Next scene: the receiving end of the dog's pet shop van beginning is at hand, and it's long-suffering semi-suburban Porky, just trying to struggle with his rent controlled place.  His canary has arrived... or so he thinks.  I'm sort of reminded of that one Pete Hothead cartoon... I believe it was called Pete Hothead.  Of course, the satirical ambitions of that one are about as successful as, say, The Bear That Wasn't.  Porky heads for the phone, saying "I wanted a canary, not a monster!"  Lol.  The dog had stuffed himself rather fully into the canary cage, you see.  Lord only knows what happened to the canary, but this ain't The Bird Came C.O.D.
And so, Porky gets on the phone, and spoiler alert... I know, years too late for that... we get an homage to the telephone conversation in the appropriately titled Block-Heads... not worthy enough to be included in the (Memorable) Quotes section, of course.  I don't think Stan intentionally cut the phone wire in that one, but Ollie ends up thinking he's talking to someone in the lobby of his building and... ah, skip it.  Similar situation here, anywho.  The rather athletic post-WWII Porky thinks he's talking to someone at the pet shot, when in fact it's Charlie Dog, who did deliberately sever Porky's phone line, and is now attempting to use it as a phone receiver.  Lol.  Oh, but while Porky was born at night, it wasn't last night, and he does eventually figure out that the rather persuasive figure on the phone is actually the dog in the very same room as him.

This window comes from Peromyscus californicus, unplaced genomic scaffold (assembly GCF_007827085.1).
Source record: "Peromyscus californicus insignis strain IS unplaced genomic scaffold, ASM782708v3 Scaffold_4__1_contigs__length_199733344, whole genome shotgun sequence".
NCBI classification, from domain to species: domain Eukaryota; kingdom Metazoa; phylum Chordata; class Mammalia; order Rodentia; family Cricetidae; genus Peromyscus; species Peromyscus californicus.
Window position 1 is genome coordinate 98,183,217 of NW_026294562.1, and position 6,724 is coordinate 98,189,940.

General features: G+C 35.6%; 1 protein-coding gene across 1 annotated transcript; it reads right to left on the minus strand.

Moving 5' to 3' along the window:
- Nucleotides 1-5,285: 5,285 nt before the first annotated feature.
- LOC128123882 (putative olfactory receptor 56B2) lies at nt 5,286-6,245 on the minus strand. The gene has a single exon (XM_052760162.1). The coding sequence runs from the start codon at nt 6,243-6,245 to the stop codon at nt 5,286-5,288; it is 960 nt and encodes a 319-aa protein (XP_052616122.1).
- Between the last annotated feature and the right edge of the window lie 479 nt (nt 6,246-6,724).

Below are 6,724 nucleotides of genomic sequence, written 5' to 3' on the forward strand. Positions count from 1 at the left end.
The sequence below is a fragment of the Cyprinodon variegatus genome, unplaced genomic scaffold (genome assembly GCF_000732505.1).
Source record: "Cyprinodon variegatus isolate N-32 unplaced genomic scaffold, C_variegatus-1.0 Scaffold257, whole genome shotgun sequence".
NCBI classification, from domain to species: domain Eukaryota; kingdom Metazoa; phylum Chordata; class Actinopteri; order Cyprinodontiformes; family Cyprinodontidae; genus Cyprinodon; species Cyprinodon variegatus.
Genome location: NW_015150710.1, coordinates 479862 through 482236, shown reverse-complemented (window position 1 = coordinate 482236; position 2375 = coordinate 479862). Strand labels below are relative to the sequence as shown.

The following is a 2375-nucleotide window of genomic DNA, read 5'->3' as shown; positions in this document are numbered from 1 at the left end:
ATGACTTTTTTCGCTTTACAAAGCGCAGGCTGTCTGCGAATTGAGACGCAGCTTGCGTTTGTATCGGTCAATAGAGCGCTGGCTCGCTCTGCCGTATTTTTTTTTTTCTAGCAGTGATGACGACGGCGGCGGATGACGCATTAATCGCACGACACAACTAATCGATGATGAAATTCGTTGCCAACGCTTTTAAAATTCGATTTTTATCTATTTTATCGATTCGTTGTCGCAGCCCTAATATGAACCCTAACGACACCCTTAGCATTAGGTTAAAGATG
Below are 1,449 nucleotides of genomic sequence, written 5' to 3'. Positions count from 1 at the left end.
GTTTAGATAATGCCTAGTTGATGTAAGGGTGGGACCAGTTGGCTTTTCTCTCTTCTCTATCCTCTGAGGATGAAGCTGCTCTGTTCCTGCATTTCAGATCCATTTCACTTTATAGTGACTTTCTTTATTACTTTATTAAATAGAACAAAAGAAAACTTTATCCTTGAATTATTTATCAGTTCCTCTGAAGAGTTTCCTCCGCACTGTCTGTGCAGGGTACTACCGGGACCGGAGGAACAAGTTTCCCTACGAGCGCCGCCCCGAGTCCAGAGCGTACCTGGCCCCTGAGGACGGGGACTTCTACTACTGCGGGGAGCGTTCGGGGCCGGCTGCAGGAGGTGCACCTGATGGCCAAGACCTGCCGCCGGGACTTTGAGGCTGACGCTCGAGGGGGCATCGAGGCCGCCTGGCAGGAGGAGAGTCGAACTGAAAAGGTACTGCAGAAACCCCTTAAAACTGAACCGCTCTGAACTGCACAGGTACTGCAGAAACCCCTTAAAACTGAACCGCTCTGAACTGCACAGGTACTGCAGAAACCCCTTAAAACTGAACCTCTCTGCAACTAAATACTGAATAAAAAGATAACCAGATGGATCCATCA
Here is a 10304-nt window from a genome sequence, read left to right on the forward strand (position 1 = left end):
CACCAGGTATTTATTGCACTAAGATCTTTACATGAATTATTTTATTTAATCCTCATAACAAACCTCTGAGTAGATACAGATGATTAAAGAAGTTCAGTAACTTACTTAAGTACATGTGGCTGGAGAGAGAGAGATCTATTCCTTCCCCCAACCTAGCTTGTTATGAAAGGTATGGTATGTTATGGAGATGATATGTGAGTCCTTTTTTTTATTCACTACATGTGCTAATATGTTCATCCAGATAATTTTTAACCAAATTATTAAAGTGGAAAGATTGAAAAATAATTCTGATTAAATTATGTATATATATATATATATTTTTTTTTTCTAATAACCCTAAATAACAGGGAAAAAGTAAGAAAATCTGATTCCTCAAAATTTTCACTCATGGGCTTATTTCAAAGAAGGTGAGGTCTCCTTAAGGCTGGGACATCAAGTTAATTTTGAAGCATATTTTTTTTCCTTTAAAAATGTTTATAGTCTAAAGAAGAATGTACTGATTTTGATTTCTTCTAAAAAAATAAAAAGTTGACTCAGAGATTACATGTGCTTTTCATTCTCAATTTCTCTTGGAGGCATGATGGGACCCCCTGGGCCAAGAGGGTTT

Probably a tad late for the Act Break, but we'll leave aside the legal ramifications of the fact that Porky reasonably ejects the intruder from his household, only to have said intruder come right back in through Porky's front door.  Well, he's still nicer than, say, that one Evil Realtor from the movie Unbreakable... I think Bruce Willis had the big fight with him towards the end, right?  Or as John Kasich would say, the "middle" of the picture.
Now, I can't vouch for what they teach in salesman school, but I imagine the more advanced classes teach you how to think on your feet, and how to use the words of the sucker that... I mean, the person you're trying to sell the product or service to... not necessarily against them, but rather with and for them.  See, that's why I no longer believe in the complement that someone's a "good listener."  You know who else is a good listener?  The NRA... I mean, the NSA.  Always get those two mixed up.  Also, I had a roommate who once told me that I'm a good listener, but they ended up getting drunk on my holidays away from work, so I'm a little suspicious of that so-called complement.  No, the happy medium is the husband who watches football all the time, but never forgets the various anniversaries and what not.